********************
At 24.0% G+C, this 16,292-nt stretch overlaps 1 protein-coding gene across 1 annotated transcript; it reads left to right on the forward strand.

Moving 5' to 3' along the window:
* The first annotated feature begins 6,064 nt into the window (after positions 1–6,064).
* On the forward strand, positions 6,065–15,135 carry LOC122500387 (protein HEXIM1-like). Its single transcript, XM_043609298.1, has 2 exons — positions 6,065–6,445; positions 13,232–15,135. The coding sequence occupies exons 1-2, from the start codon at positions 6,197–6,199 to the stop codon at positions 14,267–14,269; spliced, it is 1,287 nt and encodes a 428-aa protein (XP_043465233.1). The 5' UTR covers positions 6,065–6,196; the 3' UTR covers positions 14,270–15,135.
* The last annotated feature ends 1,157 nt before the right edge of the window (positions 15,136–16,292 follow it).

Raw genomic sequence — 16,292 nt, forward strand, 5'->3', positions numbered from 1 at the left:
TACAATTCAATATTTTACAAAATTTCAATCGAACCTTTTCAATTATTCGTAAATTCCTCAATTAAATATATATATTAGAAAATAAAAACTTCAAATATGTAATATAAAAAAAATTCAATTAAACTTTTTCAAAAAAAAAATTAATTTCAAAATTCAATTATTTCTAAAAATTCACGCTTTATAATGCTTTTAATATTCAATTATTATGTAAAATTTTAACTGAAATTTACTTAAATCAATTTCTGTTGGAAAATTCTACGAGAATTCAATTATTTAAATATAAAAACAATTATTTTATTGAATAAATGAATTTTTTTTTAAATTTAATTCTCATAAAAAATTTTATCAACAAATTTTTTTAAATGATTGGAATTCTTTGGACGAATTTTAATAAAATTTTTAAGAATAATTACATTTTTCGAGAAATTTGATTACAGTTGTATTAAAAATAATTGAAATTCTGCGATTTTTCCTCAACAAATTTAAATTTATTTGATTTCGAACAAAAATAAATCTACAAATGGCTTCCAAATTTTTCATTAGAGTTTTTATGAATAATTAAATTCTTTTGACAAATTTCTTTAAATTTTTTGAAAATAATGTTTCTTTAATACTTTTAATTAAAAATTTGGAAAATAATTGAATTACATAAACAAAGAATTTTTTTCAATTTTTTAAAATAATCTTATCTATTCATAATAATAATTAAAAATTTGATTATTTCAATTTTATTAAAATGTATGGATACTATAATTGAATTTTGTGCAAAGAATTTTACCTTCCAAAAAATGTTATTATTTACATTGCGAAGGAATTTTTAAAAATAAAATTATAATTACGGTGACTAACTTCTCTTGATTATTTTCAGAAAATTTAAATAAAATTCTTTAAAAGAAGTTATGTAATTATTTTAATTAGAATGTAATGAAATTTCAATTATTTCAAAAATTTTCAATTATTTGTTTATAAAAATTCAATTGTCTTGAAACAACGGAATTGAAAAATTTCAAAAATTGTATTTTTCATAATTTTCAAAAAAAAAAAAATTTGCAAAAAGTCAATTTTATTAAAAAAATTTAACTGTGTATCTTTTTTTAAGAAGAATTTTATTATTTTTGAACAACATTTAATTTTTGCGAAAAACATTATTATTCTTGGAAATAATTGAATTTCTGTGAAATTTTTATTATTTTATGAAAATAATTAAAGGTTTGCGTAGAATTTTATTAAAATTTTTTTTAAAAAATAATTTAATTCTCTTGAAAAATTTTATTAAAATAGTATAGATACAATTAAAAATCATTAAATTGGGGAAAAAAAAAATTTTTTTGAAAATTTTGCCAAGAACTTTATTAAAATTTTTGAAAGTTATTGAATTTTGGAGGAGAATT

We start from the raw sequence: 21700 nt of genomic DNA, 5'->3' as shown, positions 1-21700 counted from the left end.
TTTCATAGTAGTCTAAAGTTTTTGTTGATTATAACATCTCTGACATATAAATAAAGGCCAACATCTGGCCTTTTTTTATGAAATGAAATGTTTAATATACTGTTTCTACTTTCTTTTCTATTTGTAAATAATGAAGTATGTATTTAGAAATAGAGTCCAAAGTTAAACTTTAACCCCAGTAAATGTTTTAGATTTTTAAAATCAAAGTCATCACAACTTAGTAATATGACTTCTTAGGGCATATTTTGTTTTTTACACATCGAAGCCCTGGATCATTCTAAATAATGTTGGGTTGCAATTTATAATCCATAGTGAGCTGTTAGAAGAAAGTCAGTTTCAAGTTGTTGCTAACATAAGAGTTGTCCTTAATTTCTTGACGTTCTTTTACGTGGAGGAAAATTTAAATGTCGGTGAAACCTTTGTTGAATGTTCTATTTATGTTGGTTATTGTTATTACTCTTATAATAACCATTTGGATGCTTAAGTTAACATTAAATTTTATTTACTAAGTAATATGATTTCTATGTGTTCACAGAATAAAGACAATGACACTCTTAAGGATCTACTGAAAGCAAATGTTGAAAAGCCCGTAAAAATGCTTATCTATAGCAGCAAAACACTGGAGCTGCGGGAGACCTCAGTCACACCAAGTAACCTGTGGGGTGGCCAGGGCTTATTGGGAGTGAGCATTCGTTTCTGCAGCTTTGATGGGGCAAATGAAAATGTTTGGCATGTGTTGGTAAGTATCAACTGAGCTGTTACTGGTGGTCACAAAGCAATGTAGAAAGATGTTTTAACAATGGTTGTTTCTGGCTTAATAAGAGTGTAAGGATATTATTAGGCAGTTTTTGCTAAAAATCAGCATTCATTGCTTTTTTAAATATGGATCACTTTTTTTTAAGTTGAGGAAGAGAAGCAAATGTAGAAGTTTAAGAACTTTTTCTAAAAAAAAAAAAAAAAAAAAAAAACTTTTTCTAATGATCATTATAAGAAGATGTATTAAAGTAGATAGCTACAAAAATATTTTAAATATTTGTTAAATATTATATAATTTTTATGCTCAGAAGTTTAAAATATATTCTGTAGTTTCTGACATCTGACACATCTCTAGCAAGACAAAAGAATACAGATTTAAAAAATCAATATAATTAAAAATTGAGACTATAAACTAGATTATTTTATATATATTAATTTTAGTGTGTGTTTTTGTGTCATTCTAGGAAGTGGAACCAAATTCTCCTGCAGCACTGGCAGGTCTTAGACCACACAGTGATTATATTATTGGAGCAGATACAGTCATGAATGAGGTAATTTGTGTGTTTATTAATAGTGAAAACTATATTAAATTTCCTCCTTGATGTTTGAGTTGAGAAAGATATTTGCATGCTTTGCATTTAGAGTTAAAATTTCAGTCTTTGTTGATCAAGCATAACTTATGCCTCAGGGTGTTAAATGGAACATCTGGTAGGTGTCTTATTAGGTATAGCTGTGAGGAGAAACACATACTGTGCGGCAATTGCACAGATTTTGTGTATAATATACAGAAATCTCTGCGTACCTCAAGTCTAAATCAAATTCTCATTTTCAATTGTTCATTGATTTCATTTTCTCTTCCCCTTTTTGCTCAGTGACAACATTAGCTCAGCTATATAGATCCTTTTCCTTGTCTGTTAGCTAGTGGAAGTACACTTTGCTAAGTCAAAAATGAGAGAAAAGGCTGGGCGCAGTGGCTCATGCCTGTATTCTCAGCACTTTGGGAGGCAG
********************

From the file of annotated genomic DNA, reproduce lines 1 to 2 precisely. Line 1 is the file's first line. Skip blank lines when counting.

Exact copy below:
At 24.0% G+C, this 16,292-nt stretch overlaps 1 protein-coding gene across 1 annotated transcript; it reads left to right on the forward strand.

Moving 5' to 3' along the window: